Outcomes of Percutaneous Coronary Intervention in Patients with Rheumatoid Arthritis.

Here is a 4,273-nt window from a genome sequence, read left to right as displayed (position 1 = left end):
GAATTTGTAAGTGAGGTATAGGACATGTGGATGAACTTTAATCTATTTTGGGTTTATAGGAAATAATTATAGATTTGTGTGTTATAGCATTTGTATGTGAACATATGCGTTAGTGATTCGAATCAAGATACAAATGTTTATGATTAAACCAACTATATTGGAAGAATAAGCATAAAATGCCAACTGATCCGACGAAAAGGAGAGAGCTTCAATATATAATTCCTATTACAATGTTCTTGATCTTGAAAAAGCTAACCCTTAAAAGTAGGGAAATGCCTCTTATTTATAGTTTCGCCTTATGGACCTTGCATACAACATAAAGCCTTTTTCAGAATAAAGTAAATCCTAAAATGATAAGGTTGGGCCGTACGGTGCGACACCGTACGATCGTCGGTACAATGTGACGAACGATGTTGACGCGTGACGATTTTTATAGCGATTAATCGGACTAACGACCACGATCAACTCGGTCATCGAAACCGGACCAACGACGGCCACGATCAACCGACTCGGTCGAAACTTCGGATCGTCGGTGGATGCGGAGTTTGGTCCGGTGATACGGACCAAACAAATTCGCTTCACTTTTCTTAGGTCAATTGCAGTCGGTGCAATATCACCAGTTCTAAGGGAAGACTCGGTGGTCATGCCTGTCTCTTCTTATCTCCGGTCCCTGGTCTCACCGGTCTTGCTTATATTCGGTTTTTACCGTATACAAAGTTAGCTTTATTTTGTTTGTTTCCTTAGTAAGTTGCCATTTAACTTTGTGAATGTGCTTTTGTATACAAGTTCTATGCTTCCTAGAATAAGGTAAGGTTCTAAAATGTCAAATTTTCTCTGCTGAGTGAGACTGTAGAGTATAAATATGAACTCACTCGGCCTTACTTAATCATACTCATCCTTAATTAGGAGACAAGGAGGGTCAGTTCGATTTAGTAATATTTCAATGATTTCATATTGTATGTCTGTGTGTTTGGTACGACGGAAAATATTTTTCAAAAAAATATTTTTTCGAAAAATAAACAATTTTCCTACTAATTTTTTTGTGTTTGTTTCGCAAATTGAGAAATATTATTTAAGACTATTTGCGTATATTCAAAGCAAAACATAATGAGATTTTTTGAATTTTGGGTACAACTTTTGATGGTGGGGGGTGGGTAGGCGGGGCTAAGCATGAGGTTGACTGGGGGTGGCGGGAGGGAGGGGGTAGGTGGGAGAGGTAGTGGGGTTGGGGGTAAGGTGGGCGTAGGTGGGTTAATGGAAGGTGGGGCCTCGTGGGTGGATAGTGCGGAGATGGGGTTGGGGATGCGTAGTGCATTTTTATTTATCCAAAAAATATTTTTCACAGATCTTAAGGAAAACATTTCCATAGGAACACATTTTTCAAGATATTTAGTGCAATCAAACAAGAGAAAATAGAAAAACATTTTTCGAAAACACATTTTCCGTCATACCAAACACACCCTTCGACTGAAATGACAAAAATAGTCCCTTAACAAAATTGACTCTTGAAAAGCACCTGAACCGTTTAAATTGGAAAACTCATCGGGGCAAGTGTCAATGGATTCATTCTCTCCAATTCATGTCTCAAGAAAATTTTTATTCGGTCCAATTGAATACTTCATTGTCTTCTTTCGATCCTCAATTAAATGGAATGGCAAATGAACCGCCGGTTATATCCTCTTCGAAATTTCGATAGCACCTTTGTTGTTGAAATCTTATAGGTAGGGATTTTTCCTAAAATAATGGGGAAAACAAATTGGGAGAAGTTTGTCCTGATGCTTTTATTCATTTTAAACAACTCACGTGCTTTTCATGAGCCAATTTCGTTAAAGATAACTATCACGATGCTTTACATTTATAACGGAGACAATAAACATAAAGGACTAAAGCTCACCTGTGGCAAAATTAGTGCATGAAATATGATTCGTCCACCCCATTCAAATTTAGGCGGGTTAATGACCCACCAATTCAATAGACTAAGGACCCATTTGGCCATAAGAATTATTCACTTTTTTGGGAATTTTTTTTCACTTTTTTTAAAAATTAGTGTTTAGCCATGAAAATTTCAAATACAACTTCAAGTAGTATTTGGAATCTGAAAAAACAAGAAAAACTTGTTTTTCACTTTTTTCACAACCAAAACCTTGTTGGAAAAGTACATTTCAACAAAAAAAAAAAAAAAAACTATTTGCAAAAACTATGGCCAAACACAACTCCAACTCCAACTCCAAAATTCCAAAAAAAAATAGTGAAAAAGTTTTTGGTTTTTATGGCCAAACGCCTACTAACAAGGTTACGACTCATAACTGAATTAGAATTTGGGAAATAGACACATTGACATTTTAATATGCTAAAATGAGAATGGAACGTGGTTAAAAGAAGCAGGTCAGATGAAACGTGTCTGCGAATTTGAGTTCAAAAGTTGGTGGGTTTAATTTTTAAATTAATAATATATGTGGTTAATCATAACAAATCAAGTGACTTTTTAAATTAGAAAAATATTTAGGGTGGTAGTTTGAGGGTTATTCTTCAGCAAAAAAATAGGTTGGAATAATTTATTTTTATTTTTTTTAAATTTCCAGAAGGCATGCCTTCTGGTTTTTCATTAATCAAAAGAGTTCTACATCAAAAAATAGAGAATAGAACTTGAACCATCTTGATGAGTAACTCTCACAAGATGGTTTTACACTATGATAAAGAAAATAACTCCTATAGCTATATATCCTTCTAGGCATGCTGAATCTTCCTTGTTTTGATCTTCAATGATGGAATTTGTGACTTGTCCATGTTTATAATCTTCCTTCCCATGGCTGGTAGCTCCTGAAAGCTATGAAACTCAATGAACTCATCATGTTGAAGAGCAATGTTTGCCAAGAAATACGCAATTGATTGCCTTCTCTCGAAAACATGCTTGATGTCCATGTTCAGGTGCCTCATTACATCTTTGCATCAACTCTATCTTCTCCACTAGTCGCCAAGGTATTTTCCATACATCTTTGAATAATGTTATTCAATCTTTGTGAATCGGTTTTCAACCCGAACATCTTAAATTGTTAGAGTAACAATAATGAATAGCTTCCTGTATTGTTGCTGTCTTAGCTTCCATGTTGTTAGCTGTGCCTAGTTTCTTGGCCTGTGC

RA is the most common inflammatory arthritis and is associated with increased risk of cardiovascular events and mortality. Evidence regarding outcomes following PCI is limited. This study aimed to assess differences in outcomes following percutaneous coronary intervention (PCI) between patients with and without rheumatoid arthritis (RA). The Melbourne Interventional Group PCI registry (2005-2018) was used to identify 756 patients with RA. Outcomes were compared to the remaining cohort (N=38,579). Patients with RA were older, more often female, with higher rates of hypertension, previous stroke, peripheral vascular disease, obstructive sleep apnoea, chronic lung disease, myocardial infarction, and renal impairment, while rates of dyslipidaemia and current smoking were lower, all p<0.05. Lesions in patients with RA were more frequently complex (ACC/AHA type B2/C), requiring longer stents, with higher rates of no reflow, all p<0.05. Risk of long-term mortality, adjusted for potential confounders, was higher for patients with RA (Hazard Ratio 1.53, 95%CI 1.30-1.80; median follow-up 5.0 years), while 30-day outcomes including mortality, major adverse cardiovascular events, bleeding, stroke, myocardial infarction, coronary artery bypass surgery and target vessel revascularisation were similar. In subgroup analysis, patients with RA and lower BMI (Pfor interaction<0.001) and/or acute coronary syndromes (Pfor interaction=0.05) had disproportionately higher risk of long-term mortality compared to patients without RA. In conclusion, patients with RA undergoing PCI had more comorbidities and longer, complex coronary lesions. Risk of short-term adverse outcomes were similar, while risk of long-term mortality was higher, especially among patients with acute coronary syndromes and lower BMI.